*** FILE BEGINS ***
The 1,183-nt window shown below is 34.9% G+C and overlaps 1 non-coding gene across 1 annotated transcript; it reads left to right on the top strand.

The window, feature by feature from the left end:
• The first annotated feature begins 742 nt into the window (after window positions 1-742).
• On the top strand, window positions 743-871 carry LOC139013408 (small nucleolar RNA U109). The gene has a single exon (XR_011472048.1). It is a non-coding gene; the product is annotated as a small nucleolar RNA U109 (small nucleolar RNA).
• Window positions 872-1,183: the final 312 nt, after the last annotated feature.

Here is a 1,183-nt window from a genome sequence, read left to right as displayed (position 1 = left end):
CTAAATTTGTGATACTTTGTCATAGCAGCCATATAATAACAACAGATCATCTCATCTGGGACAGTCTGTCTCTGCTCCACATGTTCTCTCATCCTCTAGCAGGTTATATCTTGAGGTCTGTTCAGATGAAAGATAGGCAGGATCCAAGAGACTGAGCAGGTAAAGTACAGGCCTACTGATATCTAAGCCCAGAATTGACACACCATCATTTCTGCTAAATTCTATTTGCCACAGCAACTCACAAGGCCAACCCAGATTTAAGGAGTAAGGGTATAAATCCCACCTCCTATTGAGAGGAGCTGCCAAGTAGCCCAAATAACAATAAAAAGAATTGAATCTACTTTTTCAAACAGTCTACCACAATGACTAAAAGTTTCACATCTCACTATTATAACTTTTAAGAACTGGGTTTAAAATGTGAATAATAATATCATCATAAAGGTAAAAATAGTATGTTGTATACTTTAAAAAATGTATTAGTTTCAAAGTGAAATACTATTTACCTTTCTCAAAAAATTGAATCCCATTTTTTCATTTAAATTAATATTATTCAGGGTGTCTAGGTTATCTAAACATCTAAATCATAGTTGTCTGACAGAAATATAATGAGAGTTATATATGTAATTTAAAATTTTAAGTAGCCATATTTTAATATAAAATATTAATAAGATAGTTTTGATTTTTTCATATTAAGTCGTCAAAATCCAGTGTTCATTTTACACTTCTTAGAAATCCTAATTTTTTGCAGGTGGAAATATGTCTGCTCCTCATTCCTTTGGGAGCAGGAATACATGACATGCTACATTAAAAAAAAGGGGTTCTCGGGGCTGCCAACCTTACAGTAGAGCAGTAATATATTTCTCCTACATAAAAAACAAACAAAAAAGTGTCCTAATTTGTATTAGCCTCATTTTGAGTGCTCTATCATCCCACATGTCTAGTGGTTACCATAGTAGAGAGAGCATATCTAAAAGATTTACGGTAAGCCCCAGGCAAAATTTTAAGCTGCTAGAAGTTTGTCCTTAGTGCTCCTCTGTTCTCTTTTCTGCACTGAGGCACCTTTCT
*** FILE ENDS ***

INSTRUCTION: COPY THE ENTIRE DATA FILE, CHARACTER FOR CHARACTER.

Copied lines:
The 1,183-nt window shown below is 34.9% G+C and overlaps 1 non-coding gene across 1 annotated transcript; it reads left to right on the top strand.

The window, feature by feature from the left end:
• The first annotated feature begins 742 nt into the window (after window positions 1-742).
• On the top strand, window positions 743-871 carry LOC139013408 (small nucleolar RNA U109). The gene has a single exon (XR_011472048.1). It is a non-coding gene; the product is annotated as a small nucleolar RNA U109 (small nucleolar RNA).
• Window positions 872-1,183: the final 312 nt, after the last annotated feature.

Here is a 1,183-nt window from a genome sequence, read left to right as displayed (position 1 = left end):
CTAAATTTGTGATACTTTGTCATAGCAGCCATATAATAACAACAGATCATCTCATCTGGGACAGTCTGTCTCTGCTCCACATGTTCTCTCATCCTCTAGCAGGTTATATCTTGAGGTCTGTTCAGATGAAAGATAGGCAGGATCCAAGAGACTGAGCAGGTAAAGTACAGGCCTACTGATATCTAAGCCCAGAATTGACACACCATCATTTCTGCTAAATTCTATTTGCCACAGCAACTCACAAGGCCAACCCAGATTTAAGGAGTAAGGGTATAAATCCCACCTCCTATTGAGAGGAGCTGCCAAGTAGCCCAAATAACAATAAAAAGAATTGAATCTACTTTTTCAAACAGTCTACCACAATGACTAAAAGTTTCACATCTCACTATTATAACTTTTAAGAACTGGGTTTAAAATGTGAATAATAATATCATCATAAAGGTAAAAATAGTATGTTGTATACTTTAAAAAATGTATTAGTTTCAAAGTGAAATACTATTTACCTTTCTCAAAAAATTGAATCCCATTTTTTCATTTAAATTAATATTATTCAGGGTGTCTAGGTTATCTAAACATCTAAATCATAGTTGTCTGACAGAAATATAATGAGAGTTATATATGTAATTTAAAATTTTAAGTAGCCATATTTTAATATAAAATATTAATAAGATAGTTTTGATTTTTTCATATTAAGTCGTCAAAATCCAGTGTTCATTTTACACTTCTTAGAAATCCTAATTTTTTGCAGGTGGAAATATGTCTGCTCCTCATTCCTTTGGGAGCAGGAATACATGACATGCTACATTAAAAAAAAGGGGTTCTCGGGGCTGCCAACCTTACAGTAGAGCAGTAATATATTTCTCCTACATAAAAAACAAACAAAAAAGTGTCCTAATTTGTATTAGCCTCATTTTGAGTGCTCTATCATCCCACATGTCTAGTGGTTACCATAGTAGAGAGAGCATATCTAAAAGATTTACGGTAAGCCCCAGGCAAAATTTTAAGCTGCTAGAAGTTTGTCCTTAGTGCTCCTCTGTTCTCTTTTCTGCACTGAGGCACCTTTCT